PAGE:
In its 2007 Report, the Commission highlighted progress in the area of free circulation of goods and capital. Progress remained more limited in the areas of the freedom of movement for workers, the right of establishment and the freedom to provide services. Turkey had reached a high level of alignment in terms of the customs union. The chapters on company law and intellectual property noted steps in the right direction, but pointed out that further effort must be made.

Commission Report [COM(2006) 649 final – SEC (2004) 1390 – Not published in the Official Journal].

The 2006 Report highlighted progress in terms of the general principles applying to the free movement of goods, with improvements in accreditation, standardisation and conformity assessment, and a reduction in the number of mandatory standards in areas covered by the “new approach” Directives.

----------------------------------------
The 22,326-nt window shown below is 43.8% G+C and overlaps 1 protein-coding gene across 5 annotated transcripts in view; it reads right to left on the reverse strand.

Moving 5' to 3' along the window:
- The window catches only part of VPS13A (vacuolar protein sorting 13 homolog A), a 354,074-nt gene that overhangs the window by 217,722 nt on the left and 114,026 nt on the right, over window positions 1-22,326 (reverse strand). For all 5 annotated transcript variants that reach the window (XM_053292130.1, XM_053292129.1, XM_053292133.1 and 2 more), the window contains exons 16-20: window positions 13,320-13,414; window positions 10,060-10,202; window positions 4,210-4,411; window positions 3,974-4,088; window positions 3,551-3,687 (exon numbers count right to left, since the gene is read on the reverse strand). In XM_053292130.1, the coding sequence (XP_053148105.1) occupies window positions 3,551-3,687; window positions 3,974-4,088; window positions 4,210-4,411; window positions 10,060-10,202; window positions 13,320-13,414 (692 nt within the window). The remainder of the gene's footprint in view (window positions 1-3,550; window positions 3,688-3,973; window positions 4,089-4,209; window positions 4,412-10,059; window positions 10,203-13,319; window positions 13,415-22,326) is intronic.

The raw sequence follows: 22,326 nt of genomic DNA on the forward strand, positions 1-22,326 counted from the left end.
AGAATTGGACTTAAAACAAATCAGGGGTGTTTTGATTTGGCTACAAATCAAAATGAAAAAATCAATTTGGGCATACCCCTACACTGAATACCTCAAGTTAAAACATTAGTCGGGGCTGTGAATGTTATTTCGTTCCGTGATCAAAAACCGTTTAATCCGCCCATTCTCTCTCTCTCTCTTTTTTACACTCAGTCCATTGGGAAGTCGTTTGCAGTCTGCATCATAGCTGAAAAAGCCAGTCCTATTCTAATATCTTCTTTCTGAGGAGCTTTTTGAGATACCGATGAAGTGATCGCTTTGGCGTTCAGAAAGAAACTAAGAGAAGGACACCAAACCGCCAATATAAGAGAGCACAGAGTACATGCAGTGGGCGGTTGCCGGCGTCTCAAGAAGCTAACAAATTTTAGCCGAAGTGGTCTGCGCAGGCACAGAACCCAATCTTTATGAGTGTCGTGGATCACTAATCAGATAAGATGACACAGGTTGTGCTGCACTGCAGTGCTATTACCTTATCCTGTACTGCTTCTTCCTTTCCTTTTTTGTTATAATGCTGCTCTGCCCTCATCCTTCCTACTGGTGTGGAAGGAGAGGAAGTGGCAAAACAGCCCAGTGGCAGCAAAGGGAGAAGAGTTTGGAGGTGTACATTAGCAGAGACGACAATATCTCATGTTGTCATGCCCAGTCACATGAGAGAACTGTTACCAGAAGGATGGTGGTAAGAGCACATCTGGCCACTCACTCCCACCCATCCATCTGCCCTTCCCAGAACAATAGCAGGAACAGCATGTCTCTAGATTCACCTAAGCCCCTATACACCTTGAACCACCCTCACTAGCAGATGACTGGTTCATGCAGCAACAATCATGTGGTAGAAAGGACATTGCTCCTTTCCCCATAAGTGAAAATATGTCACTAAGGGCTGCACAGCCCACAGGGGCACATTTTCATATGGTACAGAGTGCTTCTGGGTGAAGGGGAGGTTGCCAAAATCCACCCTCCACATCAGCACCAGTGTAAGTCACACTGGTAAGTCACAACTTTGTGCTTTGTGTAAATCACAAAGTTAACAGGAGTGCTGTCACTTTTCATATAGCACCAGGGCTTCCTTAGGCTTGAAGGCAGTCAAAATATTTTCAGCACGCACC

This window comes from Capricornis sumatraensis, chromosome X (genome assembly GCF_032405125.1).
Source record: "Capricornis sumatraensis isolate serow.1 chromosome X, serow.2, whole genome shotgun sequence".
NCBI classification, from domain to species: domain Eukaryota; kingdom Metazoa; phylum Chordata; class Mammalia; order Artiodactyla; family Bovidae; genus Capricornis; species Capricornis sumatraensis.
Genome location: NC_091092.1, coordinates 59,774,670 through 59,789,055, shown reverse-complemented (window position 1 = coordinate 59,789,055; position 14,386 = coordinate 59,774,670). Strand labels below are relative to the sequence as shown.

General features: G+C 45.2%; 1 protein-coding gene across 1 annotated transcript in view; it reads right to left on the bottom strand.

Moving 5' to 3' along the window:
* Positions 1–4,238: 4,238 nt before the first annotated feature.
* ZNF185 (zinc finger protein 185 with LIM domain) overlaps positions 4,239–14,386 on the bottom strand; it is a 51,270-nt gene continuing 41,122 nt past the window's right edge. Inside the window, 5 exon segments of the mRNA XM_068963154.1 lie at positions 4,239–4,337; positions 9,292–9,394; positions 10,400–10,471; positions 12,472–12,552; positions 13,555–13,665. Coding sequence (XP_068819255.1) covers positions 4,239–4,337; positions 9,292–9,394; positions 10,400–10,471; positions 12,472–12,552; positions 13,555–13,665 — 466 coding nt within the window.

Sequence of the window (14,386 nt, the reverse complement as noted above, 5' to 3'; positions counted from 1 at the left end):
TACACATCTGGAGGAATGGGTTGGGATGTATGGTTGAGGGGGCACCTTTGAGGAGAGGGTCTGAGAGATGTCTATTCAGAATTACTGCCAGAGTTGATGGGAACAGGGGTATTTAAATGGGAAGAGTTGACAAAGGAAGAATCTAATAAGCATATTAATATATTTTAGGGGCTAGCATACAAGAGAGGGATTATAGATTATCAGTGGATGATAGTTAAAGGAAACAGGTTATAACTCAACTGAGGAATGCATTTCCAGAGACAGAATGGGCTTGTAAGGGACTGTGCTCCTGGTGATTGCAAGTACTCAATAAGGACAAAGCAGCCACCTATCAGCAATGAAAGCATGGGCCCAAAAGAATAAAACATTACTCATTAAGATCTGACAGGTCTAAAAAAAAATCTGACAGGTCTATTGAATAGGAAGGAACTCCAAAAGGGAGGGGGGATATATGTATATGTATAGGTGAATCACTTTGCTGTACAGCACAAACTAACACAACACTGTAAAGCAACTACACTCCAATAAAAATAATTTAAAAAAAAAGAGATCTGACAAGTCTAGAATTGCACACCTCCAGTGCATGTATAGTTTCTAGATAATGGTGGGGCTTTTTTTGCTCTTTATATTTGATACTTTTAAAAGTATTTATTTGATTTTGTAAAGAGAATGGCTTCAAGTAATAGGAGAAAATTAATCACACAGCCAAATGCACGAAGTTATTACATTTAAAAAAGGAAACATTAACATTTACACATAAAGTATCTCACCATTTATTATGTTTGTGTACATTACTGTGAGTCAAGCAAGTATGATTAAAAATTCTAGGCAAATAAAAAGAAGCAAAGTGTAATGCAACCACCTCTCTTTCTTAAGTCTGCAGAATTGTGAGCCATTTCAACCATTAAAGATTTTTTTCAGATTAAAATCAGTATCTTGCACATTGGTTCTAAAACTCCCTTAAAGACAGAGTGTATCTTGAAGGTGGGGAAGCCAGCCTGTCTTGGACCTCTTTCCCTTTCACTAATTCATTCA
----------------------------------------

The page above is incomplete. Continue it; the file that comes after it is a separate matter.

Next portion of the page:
Commission Report [COM(2005) 561 final – SEC(2004) 1426 – Not published in the Official Journal].
The 2005 Report stated that, in spite of the progress made, the free movement of goods was not yet completely effective in Turkey. Alignment with the chapter on freedom of movement for workers had not resulted in any improvement and there had been very little progress as regards the movement of services and capital.

Commission Report [COM(2004) 656 final – SEC(2004) 1201 – Not published in the Official Journal].
The 2004 Report noted that Turkey had made further progress in the area of free movement of goods, particularly in the transposition of sector-specific legislation, but that it needed to step up its efforts to remove technical barriers to trade and to ensure correct implementation of the acquis and compliance with the obligations arising from the customs union.

Commission Report [COM(2003) 676 final – SEC(2003) 1212 – Not published in the Official Journal].